Any agreement requires ratification from all parties involved in negotiations. If such agreement is not reached, those parties can seek a decision through mediation/arbitration, or they can choose to restart discussions.
However, in past years, local governments and the landfill operator eventually have been able to reach agreement. Zehms said that is due in large part to what he called “a good process” that allows for give-and-take between those involved in negotiations.
“The parties involved in negotiations have done a good job, and I think that will happen again,” Zehms said. “That doesn’t mean there won’t be a lot of hard negotiating ... but ultimately the parties come to a place where they feel this is something they can recommend move forward.”
SEATTLE — High school students are getting more sleep in Seattle, say scientists studying later school start times.
Teenagers wore activity monitors to find out whether a later start to the school day would help them get more sleep. It did, adding 34 minutes of slumber a night. They also reported less daytime sleepiness, and grades improved.
The Seattle school district changed from a 7:50 a.m. start time to 8:45 a.m. in fall 2016 for high schools and most middle schools, joining dozens of other U.S. school districts adopting later starts to help sleep-deprived teens.
Teenagers’ nightly sleep has decreased, and most adolescents don’t get the recommended nine hours. One culprit: Light from devices that many teens use to chat, post and scroll long after dark.
Franklin High School senior Hazel Ostrowski, who took part in the study, said sleeping later makes it easier to pay attention during class but she still struggles sometimes.
“I’ll wake up so tired I wish I could go back to sleep. At night, I’ll be on my phone and I just want to stay up,” she said.
Researchers worked with science teachers at two high schools to find out if students got more sleep after the change or simply stayed up later. Over two years, they recruited 178 sophomores to wear wristwatch-like monitors for two weeks to track activity and light exposure. Results were published Wednesday in the journal Science Advances.
The scientists compared sleep habits of sophomores in spring 2016, before the change, to sleep habits of sophomores from spring 2017, after later start times went into effect.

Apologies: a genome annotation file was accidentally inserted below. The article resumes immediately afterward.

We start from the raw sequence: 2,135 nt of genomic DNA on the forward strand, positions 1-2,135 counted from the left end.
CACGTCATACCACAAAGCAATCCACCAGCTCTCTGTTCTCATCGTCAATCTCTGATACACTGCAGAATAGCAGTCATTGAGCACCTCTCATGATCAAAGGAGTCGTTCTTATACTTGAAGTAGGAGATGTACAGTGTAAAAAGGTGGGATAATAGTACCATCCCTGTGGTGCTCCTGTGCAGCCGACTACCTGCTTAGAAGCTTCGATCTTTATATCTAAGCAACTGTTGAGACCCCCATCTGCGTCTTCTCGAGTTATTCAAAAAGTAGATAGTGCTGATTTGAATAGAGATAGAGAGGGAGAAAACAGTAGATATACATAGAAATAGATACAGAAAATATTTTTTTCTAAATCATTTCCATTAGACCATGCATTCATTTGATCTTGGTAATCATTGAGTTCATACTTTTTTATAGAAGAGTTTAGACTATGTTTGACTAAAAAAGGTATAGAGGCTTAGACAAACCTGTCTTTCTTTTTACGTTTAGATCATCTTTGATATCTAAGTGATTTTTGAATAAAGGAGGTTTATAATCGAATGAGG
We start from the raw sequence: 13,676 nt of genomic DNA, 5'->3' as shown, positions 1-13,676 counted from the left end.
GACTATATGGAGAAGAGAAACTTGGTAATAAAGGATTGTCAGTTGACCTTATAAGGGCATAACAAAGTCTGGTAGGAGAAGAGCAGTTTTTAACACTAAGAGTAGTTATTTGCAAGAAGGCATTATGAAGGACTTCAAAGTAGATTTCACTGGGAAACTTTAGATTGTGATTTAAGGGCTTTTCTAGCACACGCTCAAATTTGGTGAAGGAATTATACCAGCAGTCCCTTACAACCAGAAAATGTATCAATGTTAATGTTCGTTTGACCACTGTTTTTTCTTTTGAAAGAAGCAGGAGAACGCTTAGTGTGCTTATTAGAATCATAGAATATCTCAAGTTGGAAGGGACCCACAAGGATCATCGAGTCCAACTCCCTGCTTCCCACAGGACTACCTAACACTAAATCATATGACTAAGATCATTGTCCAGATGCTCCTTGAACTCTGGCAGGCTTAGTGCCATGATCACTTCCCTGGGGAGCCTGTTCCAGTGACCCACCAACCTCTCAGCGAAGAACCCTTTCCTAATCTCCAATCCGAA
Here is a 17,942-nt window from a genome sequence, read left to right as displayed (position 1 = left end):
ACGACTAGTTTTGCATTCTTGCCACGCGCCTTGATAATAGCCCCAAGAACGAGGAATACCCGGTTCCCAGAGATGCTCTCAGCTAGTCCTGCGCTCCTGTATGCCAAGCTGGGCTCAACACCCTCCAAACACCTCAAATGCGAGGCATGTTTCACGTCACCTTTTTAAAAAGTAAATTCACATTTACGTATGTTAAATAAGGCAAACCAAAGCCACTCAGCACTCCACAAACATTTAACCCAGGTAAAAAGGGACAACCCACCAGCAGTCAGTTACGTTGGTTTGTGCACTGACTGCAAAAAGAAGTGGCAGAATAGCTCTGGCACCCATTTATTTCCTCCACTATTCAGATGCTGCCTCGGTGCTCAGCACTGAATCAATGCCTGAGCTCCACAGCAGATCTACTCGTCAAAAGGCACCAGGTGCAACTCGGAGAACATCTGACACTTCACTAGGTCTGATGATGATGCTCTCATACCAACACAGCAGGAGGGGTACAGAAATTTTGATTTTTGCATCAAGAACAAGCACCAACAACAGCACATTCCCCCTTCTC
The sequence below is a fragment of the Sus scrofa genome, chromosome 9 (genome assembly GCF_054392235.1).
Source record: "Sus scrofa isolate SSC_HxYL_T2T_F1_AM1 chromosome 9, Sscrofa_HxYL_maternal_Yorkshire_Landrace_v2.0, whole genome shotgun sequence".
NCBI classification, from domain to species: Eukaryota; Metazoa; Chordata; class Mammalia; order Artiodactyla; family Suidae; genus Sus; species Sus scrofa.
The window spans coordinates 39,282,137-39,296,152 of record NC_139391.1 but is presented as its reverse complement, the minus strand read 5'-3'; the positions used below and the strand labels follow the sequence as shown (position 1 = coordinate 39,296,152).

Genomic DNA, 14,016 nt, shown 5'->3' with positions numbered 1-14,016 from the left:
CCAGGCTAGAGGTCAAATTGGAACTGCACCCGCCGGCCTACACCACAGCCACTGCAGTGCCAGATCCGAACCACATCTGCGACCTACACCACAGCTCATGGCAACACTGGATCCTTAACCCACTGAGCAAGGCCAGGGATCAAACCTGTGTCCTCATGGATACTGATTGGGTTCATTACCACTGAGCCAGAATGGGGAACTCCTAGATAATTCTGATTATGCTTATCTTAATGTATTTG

Some measures held steady. Naps and weekend sleep schedules didn’t change. On school nights, only a few students stayed up later, not enough to greatly budge the average.
What changed was wakeup time, with morning activity starting about 45 minutes later on school days. Combined with a slight shift to later bedtimes for a few, the average sleep duration increased by 34 minutes.
Put another way, morning wakeup time shifted from 6:24 a.m. to 7:08 a.m. Falling asleep shifted only a tad, from 11:27 p.m. to 11:38 p.m.
“Given all the pressures keeping our teenagers awake in the evening — screen time, social media — this is a great thing to see,” said Horacio de la Iglesia, a University of Washington biology professor who led the study.
Digging deeper, researchers analyzed schoolwide data on first-period punctuality and attendance. Of the two high schools, the one in a more affluent area showed no difference year to year. But the school in a poorer area had less tardiness and fewer absences after the change, a hint that later start times could help with socioeconomic learning gaps, the researchers said.
Exam scores and other grades in the science classes increased year to year by a small margin, but the authors acknowledge that teachers’ views on the later start time could have unconsciously boosted the grades they gave.
Most U.S. middle and high schools start before 8:30 a.m., contrary to an American Academy of Pediatrics recommendation, said University of Minnesota researcher Kyla Wahlstrom, who studies the issue.
School districts resist, she said, because later start times disrupt bus schedules and sports practices, and rob parents of afternoon teenage baby sitters to watch younger kids.
Prior studies relied on students recalling how much they slept. This was the largest to use a stronger measure, the wearable monitor, she said.
Bringing the research into classrooms made it a learning experience for students, Wahlstrom said, “a brilliant way to do it.”